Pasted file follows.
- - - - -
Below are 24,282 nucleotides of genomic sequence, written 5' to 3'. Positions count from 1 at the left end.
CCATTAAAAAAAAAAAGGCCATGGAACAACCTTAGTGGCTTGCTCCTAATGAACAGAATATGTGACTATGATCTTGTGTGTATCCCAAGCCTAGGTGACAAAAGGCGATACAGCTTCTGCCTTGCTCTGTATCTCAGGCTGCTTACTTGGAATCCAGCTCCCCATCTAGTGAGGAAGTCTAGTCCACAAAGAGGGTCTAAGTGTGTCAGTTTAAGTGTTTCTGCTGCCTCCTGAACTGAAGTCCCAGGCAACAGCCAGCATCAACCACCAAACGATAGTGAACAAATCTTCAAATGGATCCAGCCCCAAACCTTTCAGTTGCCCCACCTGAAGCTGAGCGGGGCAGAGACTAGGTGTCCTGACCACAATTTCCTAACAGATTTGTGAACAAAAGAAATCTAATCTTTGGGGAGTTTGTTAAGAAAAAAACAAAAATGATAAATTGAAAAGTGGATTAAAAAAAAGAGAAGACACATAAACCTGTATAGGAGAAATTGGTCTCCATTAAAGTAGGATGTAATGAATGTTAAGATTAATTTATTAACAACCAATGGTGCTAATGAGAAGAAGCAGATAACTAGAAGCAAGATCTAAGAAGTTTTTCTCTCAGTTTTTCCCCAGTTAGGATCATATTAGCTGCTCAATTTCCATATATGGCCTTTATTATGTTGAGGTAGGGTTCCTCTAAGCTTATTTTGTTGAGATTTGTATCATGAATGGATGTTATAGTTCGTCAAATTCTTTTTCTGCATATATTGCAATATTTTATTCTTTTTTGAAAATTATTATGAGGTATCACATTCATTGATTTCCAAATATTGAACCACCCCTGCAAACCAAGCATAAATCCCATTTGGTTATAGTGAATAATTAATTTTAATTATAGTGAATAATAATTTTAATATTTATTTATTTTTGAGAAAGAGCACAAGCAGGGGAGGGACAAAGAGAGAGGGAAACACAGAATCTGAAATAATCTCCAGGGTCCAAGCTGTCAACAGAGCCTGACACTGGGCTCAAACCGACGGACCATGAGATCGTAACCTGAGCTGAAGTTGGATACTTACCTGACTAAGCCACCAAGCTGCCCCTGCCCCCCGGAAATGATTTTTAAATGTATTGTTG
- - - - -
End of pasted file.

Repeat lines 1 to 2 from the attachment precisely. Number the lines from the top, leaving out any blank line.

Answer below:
Below are 24,282 nucleotides of genomic sequence, written 5' to 3'. Positions count from 1 at the left end.
CCATTAAAAAAAAAAAGGCCATGGAACAACCTTAGTGGCTTGCTCCTAATGAACAGAATATGTGACTATGATCTTGTGTGTATCCCAAGCCTAGGTGACAAAAGGCGATACAGCTTCTGCCTTGCTCTGTATCTCAGGCTGCTTACTTGGAATCCAGCTCCCCATCTAGTGAGGAAGTCTAGTCCACAAAGAGGGTCTAAGTGTGTCAGTTTAAGTGTTTCTGCTGCCTCCTGAACTGAAGTCCCAGGCAACAGCCAGCATCAACCACCAAACGATAGTGAACAAATCTTCAAATGGATCCAGCCCCAAACCTTTCAGTTGCCCCACCTGAAGCTGAGCGGGGCAGAGACTAGGTGTCCTGACCACAATTTCCTAACAGATTTGTGAACAAAAGAAATCTAATCTTTGGGGAGTTTGTTAAGAAAAAAACAAAAATGATAAATTGAAAAGTGGATTAAAAAAAAGAGAAGACACATAAACCTGTATAGGAGAAATTGGTCTCCATTAAAGTAGGATGTAATGAATGTTAAGATTAATTTATTAACAACCAATGGTGCTAATGAGAAGAAGCAGATAACTAGAAGCAAGATCTAAGAAGTTTTTCTCTCAGTTTTTCCCCAGTTAGGATCATATTAGCTGCTCAATTTCCATATATGGCCTTTATTATGTTGAGGTAGGGTTCCTCTAAGCTTATTTTGTTGAGATTTGTATCATGAATGGATGTTATAGTTCGTCAAATTCTTTTTCTGCATATATTGCAATATTTTATTCTTTTTTGAAAATTATTATGAGGTATCACATTCATTGATTTCCAAATATTGAACCACCCCTGCAAACCAAGCATAAATCCCATTTGGTTATAGTGAATAATTAATTTTAATTATAGTGAATAATAATTTTAATATTTATTTATTTTTGAGAAAGAGCACAAGCAGGGGAGGGACAAAGAGAGAGGGAAACACAGAATCTGAAATAATCTCCAGGGTCCAAGCTGTCAACAGAGCCTGACACTGGGCTCAAACCGACGGACCATGAGATCGTAACCTGAGCTGAAGTTGGATACTTACCTGACTAAGCCACCAAGCTGCCCCTGCCCCCCGGAAATGATTTTTAAATGTATTGTTG